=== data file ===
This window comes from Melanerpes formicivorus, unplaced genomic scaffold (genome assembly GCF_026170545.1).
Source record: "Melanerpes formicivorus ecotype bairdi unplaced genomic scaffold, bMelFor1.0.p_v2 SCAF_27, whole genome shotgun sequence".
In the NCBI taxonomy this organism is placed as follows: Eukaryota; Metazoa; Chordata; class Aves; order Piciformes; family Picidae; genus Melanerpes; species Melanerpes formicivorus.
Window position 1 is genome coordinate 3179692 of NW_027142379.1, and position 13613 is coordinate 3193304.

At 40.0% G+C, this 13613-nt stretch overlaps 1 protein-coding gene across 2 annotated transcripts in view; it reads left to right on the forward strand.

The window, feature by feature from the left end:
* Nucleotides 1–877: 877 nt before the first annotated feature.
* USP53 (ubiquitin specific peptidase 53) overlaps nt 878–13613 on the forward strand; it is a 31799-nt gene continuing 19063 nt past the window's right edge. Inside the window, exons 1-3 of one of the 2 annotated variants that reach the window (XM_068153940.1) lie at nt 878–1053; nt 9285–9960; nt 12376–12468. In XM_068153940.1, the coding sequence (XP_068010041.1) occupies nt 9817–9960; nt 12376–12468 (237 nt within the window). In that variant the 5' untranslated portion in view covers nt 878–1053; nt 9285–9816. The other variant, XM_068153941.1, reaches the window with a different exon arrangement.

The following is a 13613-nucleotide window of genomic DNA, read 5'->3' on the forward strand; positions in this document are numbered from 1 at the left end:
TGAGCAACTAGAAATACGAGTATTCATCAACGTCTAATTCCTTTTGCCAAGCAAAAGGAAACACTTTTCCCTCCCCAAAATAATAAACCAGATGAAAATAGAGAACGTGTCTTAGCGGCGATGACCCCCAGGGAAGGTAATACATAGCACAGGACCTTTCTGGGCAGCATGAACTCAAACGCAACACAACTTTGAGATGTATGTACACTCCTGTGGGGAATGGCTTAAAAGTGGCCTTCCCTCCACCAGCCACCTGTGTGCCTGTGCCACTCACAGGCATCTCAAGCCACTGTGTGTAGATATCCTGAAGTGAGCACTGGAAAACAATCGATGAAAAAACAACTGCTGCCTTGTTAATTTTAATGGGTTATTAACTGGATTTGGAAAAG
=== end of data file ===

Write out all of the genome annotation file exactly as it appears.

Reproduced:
This window comes from Melanerpes formicivorus, unplaced genomic scaffold (genome assembly GCF_026170545.1).
Source record: "Melanerpes formicivorus ecotype bairdi unplaced genomic scaffold, bMelFor1.0.p_v2 SCAF_27, whole genome shotgun sequence".
In the NCBI taxonomy this organism is placed as follows: Eukaryota; Metazoa; Chordata; class Aves; order Piciformes; family Picidae; genus Melanerpes; species Melanerpes formicivorus.
Window position 1 is genome coordinate 3179692 of NW_027142379.1, and position 13613 is coordinate 3193304.

At 40.0% G+C, this 13613-nt stretch overlaps 1 protein-coding gene across 2 annotated transcripts in view; it reads left to right on the forward strand.

The window, feature by feature from the left end:
* Nucleotides 1–877: 877 nt before the first annotated feature.
* USP53 (ubiquitin specific peptidase 53) overlaps nt 878–13613 on the forward strand; it is a 31799-nt gene continuing 19063 nt past the window's right edge. Inside the window, exons 1-3 of one of the 2 annotated variants that reach the window (XM_068153940.1) lie at nt 878–1053; nt 9285–9960; nt 12376–12468. In XM_068153940.1, the coding sequence (XP_068010041.1) occupies nt 9817–9960; nt 12376–12468 (237 nt within the window). In that variant the 5' untranslated portion in view covers nt 878–1053; nt 9285–9816. The other variant, XM_068153941.1, reaches the window with a different exon arrangement.

The following is a 13613-nucleotide window of genomic DNA, read 5'->3' on the forward strand; positions in this document are numbered from 1 at the left end:
TGAGCAACTAGAAATACGAGTATTCATCAACGTCTAATTCCTTTTGCCAAGCAAAAGGAAACACTTTTCCCTCCCCAAAATAATAAACCAGATGAAAATAGAGAACGTGTCTTAGCGGCGATGACCCCCAGGGAAGGTAATACATAGCACAGGACCTTTCTGGGCAGCATGAACTCAAACGCAACACAACTTTGAGATGTATGTACACTCCTGTGGGGAATGGCTTAAAAGTGGCCTTCCCTCCACCAGCCACCTGTGTGCCTGTGCCACTCACAGGCATCTCAAGCCACTGTGTGTAGATATCCTGAAGTGAGCACTGGAAAACAATCGATGAAAAAACAACTGCTGCCTTGTTAATTTTAATGGGTTATTAACTGGATTTGGAAAAG